I did some exhaustive testing to see effect each small variation has on the end result, and by exhaustive I mean that my GPU worked like it never ever did before. First I tried the effect different colors spaces have on the training and validation accuracies, I also added in CALHE (Adaptive Histogram Equalization) into the mix to see how well it does against RGB and grayscale, I also t. I also explored different normalization techniques like MINMAX normalization and global mean normalization. I added augmentation and compared the results to the normal data before augmentation. Then I added dropout, changed its values, and even removed it all together from some layers. I experimented with other non-linear activations like leaky-relu and elu. I also tried out to combine the RGB and the CALHE layers (RGBG) which got me a 32x32x4 image. Below I'll be showing the result of these experiments and the results of the most successful run.
NOTE: The initial model had
convolutional of depths
[8, 16, 32] and
fully-connected layers of depths
[128, 64], then a
logits layer of depth
43 the number of classes.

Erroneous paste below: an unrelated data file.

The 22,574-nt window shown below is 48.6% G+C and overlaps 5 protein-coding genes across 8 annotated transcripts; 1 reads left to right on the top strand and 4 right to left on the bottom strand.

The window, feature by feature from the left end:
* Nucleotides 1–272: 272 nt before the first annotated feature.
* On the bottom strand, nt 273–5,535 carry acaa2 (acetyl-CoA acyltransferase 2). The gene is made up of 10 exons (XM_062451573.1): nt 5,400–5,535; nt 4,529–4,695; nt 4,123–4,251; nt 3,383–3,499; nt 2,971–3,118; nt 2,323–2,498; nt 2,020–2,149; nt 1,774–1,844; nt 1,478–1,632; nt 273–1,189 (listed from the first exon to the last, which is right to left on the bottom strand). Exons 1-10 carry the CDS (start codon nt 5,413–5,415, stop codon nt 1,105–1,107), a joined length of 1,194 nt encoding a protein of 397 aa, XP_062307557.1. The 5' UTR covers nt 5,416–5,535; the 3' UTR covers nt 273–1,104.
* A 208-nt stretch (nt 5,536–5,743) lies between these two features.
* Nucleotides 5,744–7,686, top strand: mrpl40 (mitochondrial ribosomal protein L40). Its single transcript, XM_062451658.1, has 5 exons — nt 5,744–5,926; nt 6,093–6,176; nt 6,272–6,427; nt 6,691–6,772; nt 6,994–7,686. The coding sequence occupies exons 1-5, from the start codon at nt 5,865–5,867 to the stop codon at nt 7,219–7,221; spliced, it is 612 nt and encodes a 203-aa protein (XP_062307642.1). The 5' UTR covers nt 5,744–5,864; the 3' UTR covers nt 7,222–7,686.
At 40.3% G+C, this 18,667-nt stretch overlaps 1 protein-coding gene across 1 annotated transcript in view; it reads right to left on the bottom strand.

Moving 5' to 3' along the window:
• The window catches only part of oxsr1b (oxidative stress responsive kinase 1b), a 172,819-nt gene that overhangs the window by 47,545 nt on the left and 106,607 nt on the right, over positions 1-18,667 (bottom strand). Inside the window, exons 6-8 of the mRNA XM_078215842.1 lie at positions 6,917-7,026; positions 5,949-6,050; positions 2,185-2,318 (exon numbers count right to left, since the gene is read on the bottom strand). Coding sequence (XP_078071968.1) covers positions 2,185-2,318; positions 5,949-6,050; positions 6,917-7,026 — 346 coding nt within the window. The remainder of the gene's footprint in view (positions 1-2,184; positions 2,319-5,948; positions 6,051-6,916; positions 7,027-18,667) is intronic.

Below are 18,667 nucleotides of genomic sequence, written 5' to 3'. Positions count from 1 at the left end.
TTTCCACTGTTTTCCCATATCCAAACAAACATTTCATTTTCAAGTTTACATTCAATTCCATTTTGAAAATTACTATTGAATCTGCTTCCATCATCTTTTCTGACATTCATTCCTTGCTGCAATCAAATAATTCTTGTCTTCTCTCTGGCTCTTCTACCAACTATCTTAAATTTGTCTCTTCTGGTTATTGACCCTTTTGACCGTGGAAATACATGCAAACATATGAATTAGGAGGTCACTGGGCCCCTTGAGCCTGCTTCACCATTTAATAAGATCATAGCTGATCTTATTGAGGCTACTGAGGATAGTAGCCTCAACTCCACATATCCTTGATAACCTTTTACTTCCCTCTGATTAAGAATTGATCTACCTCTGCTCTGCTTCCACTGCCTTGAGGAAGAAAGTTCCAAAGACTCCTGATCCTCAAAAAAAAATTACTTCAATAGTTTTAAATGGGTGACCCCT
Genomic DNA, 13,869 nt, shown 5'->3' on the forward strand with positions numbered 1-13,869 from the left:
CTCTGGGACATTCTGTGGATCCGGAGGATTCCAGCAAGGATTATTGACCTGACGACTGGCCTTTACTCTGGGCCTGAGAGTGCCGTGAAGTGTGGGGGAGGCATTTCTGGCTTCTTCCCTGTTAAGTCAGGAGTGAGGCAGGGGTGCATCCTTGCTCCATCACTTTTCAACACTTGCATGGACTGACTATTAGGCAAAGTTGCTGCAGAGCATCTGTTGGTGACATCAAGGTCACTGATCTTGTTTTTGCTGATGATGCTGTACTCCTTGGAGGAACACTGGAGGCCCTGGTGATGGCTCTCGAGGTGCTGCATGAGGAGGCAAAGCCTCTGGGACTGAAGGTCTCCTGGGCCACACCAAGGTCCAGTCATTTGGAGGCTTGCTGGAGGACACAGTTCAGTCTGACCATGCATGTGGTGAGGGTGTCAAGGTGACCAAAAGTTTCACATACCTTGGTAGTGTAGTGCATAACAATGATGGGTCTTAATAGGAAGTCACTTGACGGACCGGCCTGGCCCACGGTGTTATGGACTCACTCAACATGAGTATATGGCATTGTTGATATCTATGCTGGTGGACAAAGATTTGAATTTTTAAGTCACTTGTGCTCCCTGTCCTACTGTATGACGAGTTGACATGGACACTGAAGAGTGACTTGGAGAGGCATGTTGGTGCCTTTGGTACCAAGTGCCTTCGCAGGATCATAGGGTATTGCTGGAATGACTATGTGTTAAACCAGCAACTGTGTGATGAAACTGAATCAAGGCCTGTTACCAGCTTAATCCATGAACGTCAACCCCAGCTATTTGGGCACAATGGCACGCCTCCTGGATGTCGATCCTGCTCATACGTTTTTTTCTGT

2 color variations (RGB and Grayscale), the initial results were somehow disappointing cause the validation accuracy actually dropped after applying data normalization as we can see in the graphs below.
|Type||Normal Image||Normalized Image|
|Accuracy||Training= 97.8% Validation= 91.8%||Training = 99.1% Validation = 81.0%|
|Type||Grayscale Image||Normalized Grayscale Image|
|Accuracy||Training= 96.0% Validation= 88.0%||Training = 99.5% Validation = 81.6%|
However, this was training the model for just
30 epoch and thought to increase the number of epochs, but I noticed that the training value increases and the validation accuracy decreases that and the zigzag shape of the graphs meant that the model was overfitting. This makes sense since normalization speeds up convergence, I asserted this by testing over